An accurate estimation of optical absorption coefficient (μabs) and scattering coefficient (μsca) is important in characterizing nanoparticles for identifying or optimizing applications such as photothermal therapy and photoacoustic imaging. In this exciting period where several fascinating methods have been unveiled for the synthesis of various nanoparticles, the field is still lacking in the availability of efficient characterization methods. We introduce an accurate and simple methodology to optically characterize nanoparticles which could fill the gap. This is based on differential pathlength spectroscopy (DPS), a dual optical fiber approach, originally developed to detect cancer endoscopically by measuring the optical properties of tissue in small interrogation volumes. We expand its use to nanoparticles in a method that allows us to resolve the effects of μabs and μsca in the extinction coefficient of low concentration samples. We outline the measurement protocol using the DPS system and describe the analysis of the data taking additional inputs from electron microscopy and discrete dipole approximation (DDA) simulations. The DPS signal from the sample is first translated into the backscattering coefficient using a calibration constant. Further, the backscattering coefficient is converted via the simulated scattering phase function into the scattering coefficient. With this knowledge and extinction coefficient measured using a conventional photospectrometer, the absorption coefficient is calculated. We prove the validity of the method using spherical and rod-shaped gold nanoparticles, comparing the results with outputs from DDA simulations. We also briefly touch upon the dilemma of the choice of the appropriate dielectric function for gold at the nanoscale.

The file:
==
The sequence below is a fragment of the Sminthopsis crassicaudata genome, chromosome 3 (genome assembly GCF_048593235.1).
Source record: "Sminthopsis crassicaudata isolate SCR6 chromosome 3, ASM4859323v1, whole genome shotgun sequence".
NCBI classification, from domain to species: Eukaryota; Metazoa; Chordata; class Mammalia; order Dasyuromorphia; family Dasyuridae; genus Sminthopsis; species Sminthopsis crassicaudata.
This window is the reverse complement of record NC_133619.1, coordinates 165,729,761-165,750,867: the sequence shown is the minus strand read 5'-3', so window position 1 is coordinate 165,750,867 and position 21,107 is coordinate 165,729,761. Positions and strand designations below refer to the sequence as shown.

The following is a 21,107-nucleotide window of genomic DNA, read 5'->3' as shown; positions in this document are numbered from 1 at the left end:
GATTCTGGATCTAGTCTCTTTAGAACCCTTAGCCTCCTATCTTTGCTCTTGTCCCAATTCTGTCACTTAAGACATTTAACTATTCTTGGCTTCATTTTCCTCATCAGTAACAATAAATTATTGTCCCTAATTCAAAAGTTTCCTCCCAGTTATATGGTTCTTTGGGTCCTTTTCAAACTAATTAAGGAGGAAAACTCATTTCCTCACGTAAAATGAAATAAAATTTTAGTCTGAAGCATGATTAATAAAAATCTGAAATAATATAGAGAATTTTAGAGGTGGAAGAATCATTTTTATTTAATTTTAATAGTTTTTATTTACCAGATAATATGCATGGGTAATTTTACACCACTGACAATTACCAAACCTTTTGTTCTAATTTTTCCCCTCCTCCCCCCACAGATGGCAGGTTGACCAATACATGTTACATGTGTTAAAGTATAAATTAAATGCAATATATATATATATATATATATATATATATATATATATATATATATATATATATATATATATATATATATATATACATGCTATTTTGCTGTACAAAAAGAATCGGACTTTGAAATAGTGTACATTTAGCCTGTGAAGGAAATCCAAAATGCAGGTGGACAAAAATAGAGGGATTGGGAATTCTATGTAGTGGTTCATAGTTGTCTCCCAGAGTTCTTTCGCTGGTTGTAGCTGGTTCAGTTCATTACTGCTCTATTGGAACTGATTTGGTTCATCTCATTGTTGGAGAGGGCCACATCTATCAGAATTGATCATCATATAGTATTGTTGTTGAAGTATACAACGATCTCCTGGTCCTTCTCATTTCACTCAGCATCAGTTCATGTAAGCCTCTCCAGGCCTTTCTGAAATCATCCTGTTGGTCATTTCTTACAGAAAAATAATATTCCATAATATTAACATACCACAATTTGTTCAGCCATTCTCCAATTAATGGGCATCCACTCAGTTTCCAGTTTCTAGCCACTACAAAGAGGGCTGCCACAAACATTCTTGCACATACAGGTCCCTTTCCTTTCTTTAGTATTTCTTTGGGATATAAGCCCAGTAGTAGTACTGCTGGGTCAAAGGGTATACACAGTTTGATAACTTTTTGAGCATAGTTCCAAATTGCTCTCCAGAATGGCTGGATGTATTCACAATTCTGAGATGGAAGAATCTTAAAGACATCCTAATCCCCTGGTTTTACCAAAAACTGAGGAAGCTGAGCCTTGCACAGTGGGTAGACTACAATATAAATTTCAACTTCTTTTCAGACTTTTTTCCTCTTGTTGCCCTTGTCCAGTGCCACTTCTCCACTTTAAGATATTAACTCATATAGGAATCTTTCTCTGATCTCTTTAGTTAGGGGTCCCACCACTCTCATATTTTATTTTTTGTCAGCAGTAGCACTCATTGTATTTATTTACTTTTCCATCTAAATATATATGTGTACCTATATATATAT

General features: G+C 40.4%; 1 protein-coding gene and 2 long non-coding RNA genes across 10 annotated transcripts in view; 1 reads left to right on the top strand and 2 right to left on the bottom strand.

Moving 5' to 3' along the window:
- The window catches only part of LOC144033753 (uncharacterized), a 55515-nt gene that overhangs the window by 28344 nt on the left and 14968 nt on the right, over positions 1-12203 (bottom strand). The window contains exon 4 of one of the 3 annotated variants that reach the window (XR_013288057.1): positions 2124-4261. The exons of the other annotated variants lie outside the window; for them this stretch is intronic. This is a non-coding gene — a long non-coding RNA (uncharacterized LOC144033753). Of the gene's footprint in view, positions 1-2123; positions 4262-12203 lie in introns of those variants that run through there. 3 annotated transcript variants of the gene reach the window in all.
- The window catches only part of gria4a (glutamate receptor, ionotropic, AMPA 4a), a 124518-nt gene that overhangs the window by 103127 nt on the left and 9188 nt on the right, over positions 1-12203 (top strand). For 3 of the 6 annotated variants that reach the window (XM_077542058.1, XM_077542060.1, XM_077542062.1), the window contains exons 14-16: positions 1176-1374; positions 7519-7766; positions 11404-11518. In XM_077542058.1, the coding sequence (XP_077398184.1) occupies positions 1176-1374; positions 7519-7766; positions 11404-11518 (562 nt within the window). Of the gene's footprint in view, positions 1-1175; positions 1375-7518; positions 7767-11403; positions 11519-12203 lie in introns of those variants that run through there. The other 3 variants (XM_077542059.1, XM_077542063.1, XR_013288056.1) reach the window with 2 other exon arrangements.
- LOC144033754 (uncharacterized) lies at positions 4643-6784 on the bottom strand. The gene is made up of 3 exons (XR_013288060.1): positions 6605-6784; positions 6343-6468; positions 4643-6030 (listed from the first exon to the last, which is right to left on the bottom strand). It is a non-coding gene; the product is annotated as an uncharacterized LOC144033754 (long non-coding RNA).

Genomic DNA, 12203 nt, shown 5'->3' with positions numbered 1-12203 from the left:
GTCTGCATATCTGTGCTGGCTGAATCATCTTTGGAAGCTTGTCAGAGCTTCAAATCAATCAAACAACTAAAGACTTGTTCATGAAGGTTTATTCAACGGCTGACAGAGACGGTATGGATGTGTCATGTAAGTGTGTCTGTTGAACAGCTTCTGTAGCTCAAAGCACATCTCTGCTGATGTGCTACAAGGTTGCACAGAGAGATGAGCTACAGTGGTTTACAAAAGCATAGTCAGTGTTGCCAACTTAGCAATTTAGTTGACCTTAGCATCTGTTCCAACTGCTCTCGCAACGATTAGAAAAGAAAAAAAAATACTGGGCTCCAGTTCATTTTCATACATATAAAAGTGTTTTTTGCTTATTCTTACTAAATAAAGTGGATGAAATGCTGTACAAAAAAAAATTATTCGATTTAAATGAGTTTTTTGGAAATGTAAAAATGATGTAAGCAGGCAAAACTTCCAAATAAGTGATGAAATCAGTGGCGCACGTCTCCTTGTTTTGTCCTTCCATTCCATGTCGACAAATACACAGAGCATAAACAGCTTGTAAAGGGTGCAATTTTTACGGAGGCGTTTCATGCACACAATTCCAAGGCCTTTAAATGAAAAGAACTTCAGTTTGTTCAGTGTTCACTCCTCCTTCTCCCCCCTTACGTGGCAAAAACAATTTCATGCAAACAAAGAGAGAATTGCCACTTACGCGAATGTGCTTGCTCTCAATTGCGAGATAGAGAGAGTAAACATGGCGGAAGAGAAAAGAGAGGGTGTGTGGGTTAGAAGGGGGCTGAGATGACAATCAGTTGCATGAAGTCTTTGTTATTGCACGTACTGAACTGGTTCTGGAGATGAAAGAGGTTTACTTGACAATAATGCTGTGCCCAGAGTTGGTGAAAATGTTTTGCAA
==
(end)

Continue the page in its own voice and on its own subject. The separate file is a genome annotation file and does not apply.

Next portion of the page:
- plasmonic nanoparticles
- phase function
- diffuse reflectance spectroscopy
- backscattering coefficient
- differential path lengthspectroscopy
- Gold nanorods